We know from painful experience that letting a third party layer of software come between the platform and the developer ultimately results in sub-standard apps and hinders the enhancement and progress of the platform. If developers grow dependent on third party development libraries and tools, they can only take advantage of platform enhancements if and when the third party chooses to adopt the new features. We cannot be at the mercy of a third party deciding if and when they will make our enhancements available to our developers.
This becomes even worse if the third party is supplying a cross platform development tool. The third party may not adopt enhancements from one platform unless they are available on all of their supported platforms. Hence developers only have access to the lowest common denominator set of features. Again, we cannot accept an outcome where developers are blocked from using our innovations and enhancements because they are not available on our competitor’s platforms.
Flash is a cross platform development tool. It is not Adobe’s goal to help developers write the best iPhone, iPod and iPad apps. It is their goal to help developers write cross platform apps. And Adobe has been painfully slow to adopt enhancements to Apple’s platforms. For example, although Mac OS X has been shipping for almost 10 years now, Adobe just adopted it fully (Cocoa) two weeks ago when they shipped CS5. Adobe was the last major third party developer to fully adopt Mac OS X.
In the small Brazilian city of Arapiraca, tucked away in the poor, conservative northeast corner of the country, a hidden-camera video showing an octogenarian priest having sex with a young altar boy is being hawked on the street. For $5 to $10, vendors here will sell you the video, downloading it directly into your cellphone via Bluetooth. The price depends on the quality and length of the footage. According to one street vendor, the most popular download is the “complete” version. Buyers, he says, are “almost everybody—not just the curious.”
Other bombshells dropped during the three days the senate inquiry took place in Arapiraca. Father Duarte admitted he had sexually abused both Flávio and Fabiano, but suggested his victims were wrong to come forward. “I regret that these accusations have come from people who ate at my table,” he intoned. “Just as Jesus said: ‘Those who ate my bread are those who betray me.’”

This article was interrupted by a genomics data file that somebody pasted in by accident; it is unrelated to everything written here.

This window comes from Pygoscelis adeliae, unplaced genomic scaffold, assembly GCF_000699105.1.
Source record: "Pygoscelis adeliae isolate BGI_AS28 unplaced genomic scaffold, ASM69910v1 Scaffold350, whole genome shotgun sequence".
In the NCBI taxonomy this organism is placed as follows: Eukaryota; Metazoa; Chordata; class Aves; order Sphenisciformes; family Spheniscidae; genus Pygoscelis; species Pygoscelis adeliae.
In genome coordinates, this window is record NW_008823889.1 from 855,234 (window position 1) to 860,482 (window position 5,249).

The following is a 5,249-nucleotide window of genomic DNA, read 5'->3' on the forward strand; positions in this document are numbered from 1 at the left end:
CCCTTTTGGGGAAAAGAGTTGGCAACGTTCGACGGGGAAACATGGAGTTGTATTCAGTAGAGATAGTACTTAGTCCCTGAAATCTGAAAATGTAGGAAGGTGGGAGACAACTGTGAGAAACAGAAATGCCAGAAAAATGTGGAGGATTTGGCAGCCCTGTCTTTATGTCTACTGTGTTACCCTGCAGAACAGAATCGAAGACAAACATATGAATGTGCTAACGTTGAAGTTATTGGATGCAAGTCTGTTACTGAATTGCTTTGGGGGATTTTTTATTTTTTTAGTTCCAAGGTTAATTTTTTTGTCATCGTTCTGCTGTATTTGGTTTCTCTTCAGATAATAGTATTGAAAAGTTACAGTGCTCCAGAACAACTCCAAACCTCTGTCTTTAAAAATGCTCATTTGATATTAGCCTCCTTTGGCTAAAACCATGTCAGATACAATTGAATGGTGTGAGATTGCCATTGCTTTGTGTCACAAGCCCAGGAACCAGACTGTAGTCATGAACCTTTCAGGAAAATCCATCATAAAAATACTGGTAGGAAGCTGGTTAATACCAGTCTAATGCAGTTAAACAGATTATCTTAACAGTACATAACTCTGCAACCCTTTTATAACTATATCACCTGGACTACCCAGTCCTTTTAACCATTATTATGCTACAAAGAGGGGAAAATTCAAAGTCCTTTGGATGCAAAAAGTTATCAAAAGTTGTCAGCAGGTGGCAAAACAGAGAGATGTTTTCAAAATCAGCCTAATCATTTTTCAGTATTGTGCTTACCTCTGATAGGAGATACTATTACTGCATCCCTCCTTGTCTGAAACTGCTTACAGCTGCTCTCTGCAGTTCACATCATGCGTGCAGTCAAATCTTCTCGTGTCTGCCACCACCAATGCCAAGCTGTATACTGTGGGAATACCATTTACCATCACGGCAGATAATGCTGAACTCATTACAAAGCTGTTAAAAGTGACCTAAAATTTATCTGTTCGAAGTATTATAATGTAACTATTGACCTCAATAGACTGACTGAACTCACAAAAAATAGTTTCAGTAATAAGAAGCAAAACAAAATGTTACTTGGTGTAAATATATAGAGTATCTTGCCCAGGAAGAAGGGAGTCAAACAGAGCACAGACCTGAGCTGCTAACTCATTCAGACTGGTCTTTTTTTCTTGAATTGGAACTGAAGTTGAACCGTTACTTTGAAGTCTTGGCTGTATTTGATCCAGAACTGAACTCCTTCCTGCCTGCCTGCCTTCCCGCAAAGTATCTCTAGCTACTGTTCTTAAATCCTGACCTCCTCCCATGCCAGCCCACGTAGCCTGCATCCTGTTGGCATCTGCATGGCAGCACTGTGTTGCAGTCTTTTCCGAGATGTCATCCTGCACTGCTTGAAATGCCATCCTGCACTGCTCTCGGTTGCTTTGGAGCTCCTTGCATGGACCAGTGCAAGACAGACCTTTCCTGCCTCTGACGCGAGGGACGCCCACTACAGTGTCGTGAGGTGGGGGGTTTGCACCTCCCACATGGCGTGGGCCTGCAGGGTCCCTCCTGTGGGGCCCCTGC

And the third accused priest, Father Gomes, denied that any abuse took place at all, insisting he was victim of “revenge,” and accused a third altar boy, Anderson Farias Silva, of attempting to extort money from him. Silva said that Father Gomes had abused him since he was 14.
Furthermore, because Father Duarte is cooperating with the investigation, Brazilian police say he fears for his safety. “He asked for protection during the [senate inquiry] because he had denounced the others and he was scared,” says Officer Sousa. Father Duarte also said he believes Father Gomes to be “dangerous.”
Obviously this is not legal advice, but sounds pretty simple to me – the new Digital Ecomony Act actually encourages people to run public wifi to make themselves immune to the copyright infringement reports, technical measures, and even direct civil cases.
One UK provider has implemented this already.
HP and Palm, Inc. today announced that they have entered into a definitive agreement under which HP will purchase Palm, a provider of smartphones powered by the Palm webOS mobile operating system, at a price of $5.70 per share of Palm common stock in cash or an enterprise value of approximately $1.2 billion.